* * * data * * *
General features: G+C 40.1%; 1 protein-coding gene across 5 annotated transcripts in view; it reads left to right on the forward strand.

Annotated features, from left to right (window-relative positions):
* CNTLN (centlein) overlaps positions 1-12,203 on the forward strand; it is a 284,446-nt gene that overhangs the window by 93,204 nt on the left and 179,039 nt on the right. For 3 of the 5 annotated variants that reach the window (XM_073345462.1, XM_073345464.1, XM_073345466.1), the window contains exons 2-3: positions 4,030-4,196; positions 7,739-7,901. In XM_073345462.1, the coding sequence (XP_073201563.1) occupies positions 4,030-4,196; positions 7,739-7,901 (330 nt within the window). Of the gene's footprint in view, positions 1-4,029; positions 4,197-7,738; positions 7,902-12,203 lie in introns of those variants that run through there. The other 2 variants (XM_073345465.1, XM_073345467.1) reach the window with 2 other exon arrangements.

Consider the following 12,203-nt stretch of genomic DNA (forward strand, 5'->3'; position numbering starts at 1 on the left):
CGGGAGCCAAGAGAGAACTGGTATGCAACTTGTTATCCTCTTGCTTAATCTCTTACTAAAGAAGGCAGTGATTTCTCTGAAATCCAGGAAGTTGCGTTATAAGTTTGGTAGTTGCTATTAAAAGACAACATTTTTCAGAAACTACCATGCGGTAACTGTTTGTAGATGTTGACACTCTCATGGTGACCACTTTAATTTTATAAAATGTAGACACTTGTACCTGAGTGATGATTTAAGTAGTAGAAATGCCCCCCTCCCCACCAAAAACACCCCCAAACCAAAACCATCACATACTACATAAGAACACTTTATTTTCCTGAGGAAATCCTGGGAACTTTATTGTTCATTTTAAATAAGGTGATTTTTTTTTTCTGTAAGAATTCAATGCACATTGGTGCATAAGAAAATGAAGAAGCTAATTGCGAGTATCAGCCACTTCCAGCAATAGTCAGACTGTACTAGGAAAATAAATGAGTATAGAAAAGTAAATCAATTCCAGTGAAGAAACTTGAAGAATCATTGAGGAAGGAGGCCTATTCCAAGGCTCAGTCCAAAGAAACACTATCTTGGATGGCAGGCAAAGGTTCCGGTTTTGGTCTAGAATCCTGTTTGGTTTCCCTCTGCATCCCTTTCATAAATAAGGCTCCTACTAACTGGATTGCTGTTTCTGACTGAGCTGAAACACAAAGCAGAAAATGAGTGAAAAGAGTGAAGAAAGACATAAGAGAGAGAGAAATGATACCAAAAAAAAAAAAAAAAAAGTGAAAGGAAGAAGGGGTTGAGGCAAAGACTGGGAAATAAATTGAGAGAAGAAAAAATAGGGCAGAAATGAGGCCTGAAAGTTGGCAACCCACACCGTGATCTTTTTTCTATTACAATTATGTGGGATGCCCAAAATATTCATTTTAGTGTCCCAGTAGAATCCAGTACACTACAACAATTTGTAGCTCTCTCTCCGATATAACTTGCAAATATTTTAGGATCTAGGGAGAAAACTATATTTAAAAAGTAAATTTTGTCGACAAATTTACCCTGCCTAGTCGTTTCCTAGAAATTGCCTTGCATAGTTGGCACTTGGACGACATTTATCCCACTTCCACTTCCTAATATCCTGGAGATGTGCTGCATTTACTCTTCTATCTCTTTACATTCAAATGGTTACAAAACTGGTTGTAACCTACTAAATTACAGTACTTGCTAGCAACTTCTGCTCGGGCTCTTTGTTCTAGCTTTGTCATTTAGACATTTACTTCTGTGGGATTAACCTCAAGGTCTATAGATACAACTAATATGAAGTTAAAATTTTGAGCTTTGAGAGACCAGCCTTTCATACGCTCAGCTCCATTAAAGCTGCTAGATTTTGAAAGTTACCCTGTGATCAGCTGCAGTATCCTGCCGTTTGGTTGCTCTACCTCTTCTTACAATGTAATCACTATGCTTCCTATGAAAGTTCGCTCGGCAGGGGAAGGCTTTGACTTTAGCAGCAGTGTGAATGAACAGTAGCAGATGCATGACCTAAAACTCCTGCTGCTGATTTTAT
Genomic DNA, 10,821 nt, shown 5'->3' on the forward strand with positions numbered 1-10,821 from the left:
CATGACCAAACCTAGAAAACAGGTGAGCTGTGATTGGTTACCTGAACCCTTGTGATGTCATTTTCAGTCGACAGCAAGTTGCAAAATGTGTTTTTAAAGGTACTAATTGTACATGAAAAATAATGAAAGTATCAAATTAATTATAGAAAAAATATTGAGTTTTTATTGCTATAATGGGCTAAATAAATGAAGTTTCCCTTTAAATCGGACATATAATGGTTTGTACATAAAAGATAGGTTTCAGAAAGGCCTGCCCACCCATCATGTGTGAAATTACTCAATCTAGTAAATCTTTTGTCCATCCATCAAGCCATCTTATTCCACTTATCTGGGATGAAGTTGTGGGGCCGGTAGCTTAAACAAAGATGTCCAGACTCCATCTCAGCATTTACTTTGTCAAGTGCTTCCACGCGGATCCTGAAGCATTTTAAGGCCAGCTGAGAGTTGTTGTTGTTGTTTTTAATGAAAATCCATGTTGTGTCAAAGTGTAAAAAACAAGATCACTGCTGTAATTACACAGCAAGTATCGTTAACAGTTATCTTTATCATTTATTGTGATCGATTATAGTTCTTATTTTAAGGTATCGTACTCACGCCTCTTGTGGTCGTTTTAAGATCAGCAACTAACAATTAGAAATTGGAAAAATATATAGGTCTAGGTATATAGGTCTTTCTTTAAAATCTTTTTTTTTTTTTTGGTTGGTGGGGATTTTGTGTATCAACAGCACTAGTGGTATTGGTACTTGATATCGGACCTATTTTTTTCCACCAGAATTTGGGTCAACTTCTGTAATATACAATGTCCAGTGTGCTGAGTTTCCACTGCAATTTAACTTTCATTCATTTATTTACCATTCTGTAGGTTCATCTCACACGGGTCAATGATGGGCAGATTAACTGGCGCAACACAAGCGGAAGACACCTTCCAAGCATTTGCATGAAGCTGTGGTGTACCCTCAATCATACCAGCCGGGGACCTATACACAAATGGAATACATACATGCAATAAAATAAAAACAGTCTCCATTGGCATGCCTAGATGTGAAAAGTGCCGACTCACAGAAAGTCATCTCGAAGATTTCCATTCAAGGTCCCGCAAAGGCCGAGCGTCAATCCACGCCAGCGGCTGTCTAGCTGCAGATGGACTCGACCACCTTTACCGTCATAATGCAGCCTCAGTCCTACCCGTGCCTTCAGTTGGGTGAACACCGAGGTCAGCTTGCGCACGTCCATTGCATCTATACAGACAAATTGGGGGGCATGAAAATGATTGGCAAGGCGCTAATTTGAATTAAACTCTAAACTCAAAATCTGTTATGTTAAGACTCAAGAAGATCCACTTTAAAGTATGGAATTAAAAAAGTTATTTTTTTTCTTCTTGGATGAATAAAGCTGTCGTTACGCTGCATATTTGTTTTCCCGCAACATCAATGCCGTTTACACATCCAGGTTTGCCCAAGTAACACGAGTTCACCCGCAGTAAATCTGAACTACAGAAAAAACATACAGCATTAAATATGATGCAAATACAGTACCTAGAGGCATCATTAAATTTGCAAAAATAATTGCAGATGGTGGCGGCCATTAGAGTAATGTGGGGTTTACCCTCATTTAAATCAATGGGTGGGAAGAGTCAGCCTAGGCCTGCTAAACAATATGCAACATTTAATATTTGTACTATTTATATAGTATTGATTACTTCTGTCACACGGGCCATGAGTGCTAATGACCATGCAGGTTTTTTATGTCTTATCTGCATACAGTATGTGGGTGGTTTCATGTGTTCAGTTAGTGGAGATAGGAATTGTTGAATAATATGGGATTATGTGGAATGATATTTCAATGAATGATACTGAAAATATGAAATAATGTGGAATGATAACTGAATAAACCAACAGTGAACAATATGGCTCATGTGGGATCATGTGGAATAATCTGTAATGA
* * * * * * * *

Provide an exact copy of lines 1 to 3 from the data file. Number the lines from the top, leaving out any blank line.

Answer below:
General features: G+C 40.1%; 1 protein-coding gene across 5 annotated transcripts in view; it reads left to right on the forward strand.

Annotated features, from left to right (window-relative positions):
* CNTLN (centlein) overlaps positions 1-12,203 on the forward strand; it is a 284,446-nt gene that overhangs the window by 93,204 nt on the left and 179,039 nt on the right. For 3 of the 5 annotated variants that reach the window (XM_073345462.1, XM_073345464.1, XM_073345466.1), the window contains exons 2-3: positions 4,030-4,196; positions 7,739-7,901. In XM_073345462.1, the coding sequence (XP_073201563.1) occupies positions 4,030-4,196; positions 7,739-7,901 (330 nt within the window). Of the gene's footprint in view, positions 1-4,029; positions 4,197-7,738; positions 7,902-12,203 lie in introns of those variants that run through there. The other 2 variants (XM_073345465.1, XM_073345467.1) reach the window with 2 other exon arrangements.